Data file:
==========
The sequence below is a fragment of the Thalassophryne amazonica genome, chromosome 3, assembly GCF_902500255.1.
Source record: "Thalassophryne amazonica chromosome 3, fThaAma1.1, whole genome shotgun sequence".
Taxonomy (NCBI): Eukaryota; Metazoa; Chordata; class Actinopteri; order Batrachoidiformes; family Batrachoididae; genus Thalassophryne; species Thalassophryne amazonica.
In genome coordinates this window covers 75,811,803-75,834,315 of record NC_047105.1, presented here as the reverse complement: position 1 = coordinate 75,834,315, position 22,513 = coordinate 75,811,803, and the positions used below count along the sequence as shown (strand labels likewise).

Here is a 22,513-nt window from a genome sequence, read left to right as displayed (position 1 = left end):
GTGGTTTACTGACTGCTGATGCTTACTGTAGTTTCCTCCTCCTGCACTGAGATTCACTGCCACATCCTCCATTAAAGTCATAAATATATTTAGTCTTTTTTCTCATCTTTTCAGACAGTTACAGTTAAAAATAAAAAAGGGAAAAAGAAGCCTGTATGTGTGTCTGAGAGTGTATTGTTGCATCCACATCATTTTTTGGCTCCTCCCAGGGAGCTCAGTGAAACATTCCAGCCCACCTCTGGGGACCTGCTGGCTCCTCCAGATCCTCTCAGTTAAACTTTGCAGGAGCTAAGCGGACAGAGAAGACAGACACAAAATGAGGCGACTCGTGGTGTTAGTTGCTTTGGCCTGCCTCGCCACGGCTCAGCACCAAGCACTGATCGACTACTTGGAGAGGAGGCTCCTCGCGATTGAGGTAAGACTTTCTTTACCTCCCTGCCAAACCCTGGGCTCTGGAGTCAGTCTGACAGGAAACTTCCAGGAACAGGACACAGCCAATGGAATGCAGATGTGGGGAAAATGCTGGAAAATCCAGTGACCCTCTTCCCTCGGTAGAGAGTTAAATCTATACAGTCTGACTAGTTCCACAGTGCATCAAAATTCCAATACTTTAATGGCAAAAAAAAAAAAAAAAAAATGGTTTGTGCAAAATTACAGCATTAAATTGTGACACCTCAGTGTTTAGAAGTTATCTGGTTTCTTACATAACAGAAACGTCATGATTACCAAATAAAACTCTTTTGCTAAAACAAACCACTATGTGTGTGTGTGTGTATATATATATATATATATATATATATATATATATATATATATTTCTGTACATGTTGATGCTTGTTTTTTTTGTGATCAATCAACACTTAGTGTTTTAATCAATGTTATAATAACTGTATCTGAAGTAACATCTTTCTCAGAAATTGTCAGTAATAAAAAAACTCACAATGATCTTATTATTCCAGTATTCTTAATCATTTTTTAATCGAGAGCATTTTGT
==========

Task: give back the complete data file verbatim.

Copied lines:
The sequence below is a fragment of the Thalassophryne amazonica genome, chromosome 3, assembly GCF_902500255.1.
Source record: "Thalassophryne amazonica chromosome 3, fThaAma1.1, whole genome shotgun sequence".
Taxonomy (NCBI): Eukaryota; Metazoa; Chordata; class Actinopteri; order Batrachoidiformes; family Batrachoididae; genus Thalassophryne; species Thalassophryne amazonica.
In genome coordinates this window covers 75,811,803-75,834,315 of record NC_047105.1, presented here as the reverse complement: position 1 = coordinate 75,834,315, position 22,513 = coordinate 75,811,803, and the positions used below count along the sequence as shown (strand labels likewise).

Here is a 22,513-nt window from a genome sequence, read left to right as displayed (position 1 = left end):
GTGGTTTACTGACTGCTGATGCTTACTGTAGTTTCCTCCTCCTGCACTGAGATTCACTGCCACATCCTCCATTAAAGTCATAAATATATTTAGTCTTTTTTCTCATCTTTTCAGACAGTTACAGTTAAAAATAAAAAAGGGAAAAAGAAGCCTGTATGTGTGTCTGAGAGTGTATTGTTGCATCCACATCATTTTTTGGCTCCTCCCAGGGAGCTCAGTGAAACATTCCAGCCCACCTCTGGGGACCTGCTGGCTCCTCCAGATCCTCTCAGTTAAACTTTGCAGGAGCTAAGCGGACAGAGAAGACAGACACAAAATGAGGCGACTCGTGGTGTTAGTTGCTTTGGCCTGCCTCGCCACGGCTCAGCACCAAGCACTGATCGACTACTTGGAGAGGAGGCTCCTCGCGATTGAGGTAAGACTTTCTTTACCTCCCTGCCAAACCCTGGGCTCTGGAGTCAGTCTGACAGGAAACTTCCAGGAACAGGACACAGCCAATGGAATGCAGATGTGGGGAAAATGCTGGAAAATCCAGTGACCCTCTTCCCTCGGTAGAGAGTTAAATCTATACAGTCTGACTAGTTCCACAGTGCATCAAAATTCCAATACTTTAATGGCAAAAAAAAAAAAAAAAAAATGGTTTGTGCAAAATTACAGCATTAAATTGTGACACCTCAGTGTTTAGAAGTTATCTGGTTTCTTACATAACAGAAACGTCATGATTACCAAATAAAACTCTTTTGCTAAAACAAACCACTATGTGTGTGTGTGTGTATATATATATATATATATATATATATATATATATATATATATTTCTGTACATGTTGATGCTTGTTTTTTTTGTGATCAATCAACACTTAGTGTTTTAATCAATGTTATAATAACTGTATCTGAAGTAACATCTTTCTCAGAAATTGTCAGTAATAAAAAAACTCACAATGATCTTATTATTCCAGTATTCTTAATCATTTTTTAATCGAGAGCATTTTGT